Britney Spears is eating my brain.
It's not just her, of
course: Shar Jackson is munching away, too, feasting on a good chunk of
my hippocampus and trying to tear the brainstem from the wet maw of
I used to know stuff. Important stuff. You
know – the death toll in Iraq. Who is running for the Republican
nomination against Rudy Giuliani. I used to be a newspaperwoman, and I
knew newspaperwoman stuff. I even managed to keep abreast of world
events when I had a newborn – a feat, I was told, that would be
But after leaving my newspaper job for the
freelance market, I've gone where the money is – to fashion reporting
and celebrity gossip. And now … now I can tell you who dressed Forest
Whitaker's wife for the Oscars or how old Jennifer Aniston is without
looking it up (38), but I have no idea whatever happened to our
supposed treaty with North Korea.
I can name Daniel Baldwin's
favorite rehab center (Renaissance) and tell you who gave Cameron Diaz
a nose job (Raj Kanodia, duh). I know Bridget Moynahan is pregnant and
that her baby daddy is dating Gisele. But, um, have we gone to war
with Iran yet?
My work schedule revolves around Zev's sleep
schedule, so my news catch-up time is limited. And since I've never
even heard of half the celebs I'm supposed to be writing about, I find
myself "studying," scouring Internet gossip sites – rather than my pile
of yellowing newspapers – whenever I have a free moment.
As an old-school beat reporter, I have to admit that I feel a little proud that now,
when an editor asks me for a quick story about Kim Kardashian, I no
longer say, "Who?" But my increasing knowledge of the not-worth-knowing
comes at a price.
I used to make a ritual of reading the Sunday
New York Times to Zev. He'd sit on my lap and I'd read as much of the
paper aloud as my squirmy worm would allow. I always started with Frank
Rich's column, which I dubbed the "Karl Rove Story Hour."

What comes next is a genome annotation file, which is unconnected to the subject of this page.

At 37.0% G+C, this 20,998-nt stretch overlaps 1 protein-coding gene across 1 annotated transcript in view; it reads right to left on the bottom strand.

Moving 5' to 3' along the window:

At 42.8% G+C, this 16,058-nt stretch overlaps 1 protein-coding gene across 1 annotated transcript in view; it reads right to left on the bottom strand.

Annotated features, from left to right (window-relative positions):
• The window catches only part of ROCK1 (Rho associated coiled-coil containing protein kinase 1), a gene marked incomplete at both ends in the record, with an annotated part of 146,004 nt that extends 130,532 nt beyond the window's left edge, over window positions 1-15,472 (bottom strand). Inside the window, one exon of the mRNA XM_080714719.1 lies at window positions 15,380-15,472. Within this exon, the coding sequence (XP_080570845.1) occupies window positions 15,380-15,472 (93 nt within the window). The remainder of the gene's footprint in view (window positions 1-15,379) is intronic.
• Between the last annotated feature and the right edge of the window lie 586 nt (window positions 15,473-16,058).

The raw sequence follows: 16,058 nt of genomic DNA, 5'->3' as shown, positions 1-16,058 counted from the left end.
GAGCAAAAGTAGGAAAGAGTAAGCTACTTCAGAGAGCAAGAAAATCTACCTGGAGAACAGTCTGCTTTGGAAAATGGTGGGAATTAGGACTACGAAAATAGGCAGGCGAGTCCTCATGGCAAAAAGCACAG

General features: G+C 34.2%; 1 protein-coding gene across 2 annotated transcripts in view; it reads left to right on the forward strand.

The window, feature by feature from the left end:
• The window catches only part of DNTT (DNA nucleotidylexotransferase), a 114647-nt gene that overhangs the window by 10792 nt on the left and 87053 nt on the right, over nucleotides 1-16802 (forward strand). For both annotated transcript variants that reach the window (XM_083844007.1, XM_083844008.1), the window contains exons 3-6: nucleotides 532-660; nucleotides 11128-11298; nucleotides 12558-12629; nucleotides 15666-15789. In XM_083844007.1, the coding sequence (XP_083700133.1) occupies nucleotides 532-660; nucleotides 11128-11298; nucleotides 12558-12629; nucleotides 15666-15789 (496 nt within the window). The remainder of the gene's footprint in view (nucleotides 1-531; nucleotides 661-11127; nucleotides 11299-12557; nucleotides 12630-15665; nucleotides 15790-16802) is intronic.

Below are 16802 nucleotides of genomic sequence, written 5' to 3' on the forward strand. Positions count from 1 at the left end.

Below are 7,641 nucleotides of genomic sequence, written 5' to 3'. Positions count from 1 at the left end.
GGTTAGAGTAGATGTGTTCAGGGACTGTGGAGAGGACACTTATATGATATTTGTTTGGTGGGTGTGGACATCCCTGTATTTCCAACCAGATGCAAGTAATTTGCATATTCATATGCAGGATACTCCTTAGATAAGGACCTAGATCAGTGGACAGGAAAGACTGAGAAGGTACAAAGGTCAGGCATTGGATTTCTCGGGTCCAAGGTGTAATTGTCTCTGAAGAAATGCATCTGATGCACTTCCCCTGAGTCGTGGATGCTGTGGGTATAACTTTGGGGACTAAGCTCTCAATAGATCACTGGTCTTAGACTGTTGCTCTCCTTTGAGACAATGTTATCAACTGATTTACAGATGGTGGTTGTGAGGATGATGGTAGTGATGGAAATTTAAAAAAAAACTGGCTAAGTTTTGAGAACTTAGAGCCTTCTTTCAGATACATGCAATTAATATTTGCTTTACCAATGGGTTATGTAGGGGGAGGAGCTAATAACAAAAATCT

for the past two weeks, I have barely gotten a chance to skim the
headlines, let alone update Zev about the latest Scooter Libby subplot.
He doesn't seem to miss it much, having moved on to "One Fish, Two
Fish, Red Fish, Blue Fish." But I miss it. I miss it terribly.
I miss my mind.
become the living embodiment of every stereotype people have of my
generation: that we're so obsessed with celebrities we literally lose
ourselves in their lives. The fact that I'm getting paid for this
obsession only makes it that much sadder.
The other day, I
lamented my newfound ignorance to Kevin over IM. "I don't know what's
going on in the real world," I complained.
"Um, they just tried to kill Cheney today," he replied.
My blood froze. Was he kidding? I clicked away from Usmagazine.com for a second to find that, no, he wasn't kidding.
"Yeah," I wrote back. "See, I didn't know that. But Posh Spice dyed her hair blond. That, I knew."
not that celebrity reporting doesn't offer its own cerebral challenges.
To avoid lawsuits and other headaches, editors have asked me to do some
intense verbal gymnastics – getting me to, say, describe dirty photos
of an "American Idol" contestant in detail, without once saying what
the contestant is doing in those photos (I said her "head shot showed a
mouthy mug" and left it at that).
It ain't an analysis of the
9/11 Commission Report, but it's something. And I was pleased, as I
quickly caught up with the news from Afghanistan, to learn that no one
bothered to wake up President Bush to tell him about the attack on
Cheney. I may be in a Beyoncé blackout, but at least I'm as well
informed as the president.
Still, Britney is chomp, chomp,
chomping away, and I need to watch out before I'm completely
lobotomized. A celebrity-trash compatriot of mine called me up recently
and asked, "Should I be alarmed that one of my co-workers doesn't know
who won the Civil War?"
"Um, yes," I said. I wanted to cry. I
wanted to shake whomever it was by the collar and say, "Read a damn
book! And, no, InStyle magazine doesn't count!" I wanted to request a
moment of silence for our country's bleak, bleak future – but I was
interrupted by an e-mail from an editor requesting another story.
"Sorry. Gotta run," I told my friend. "Britney checked back into rehab."
And she took my frontal lobe with her.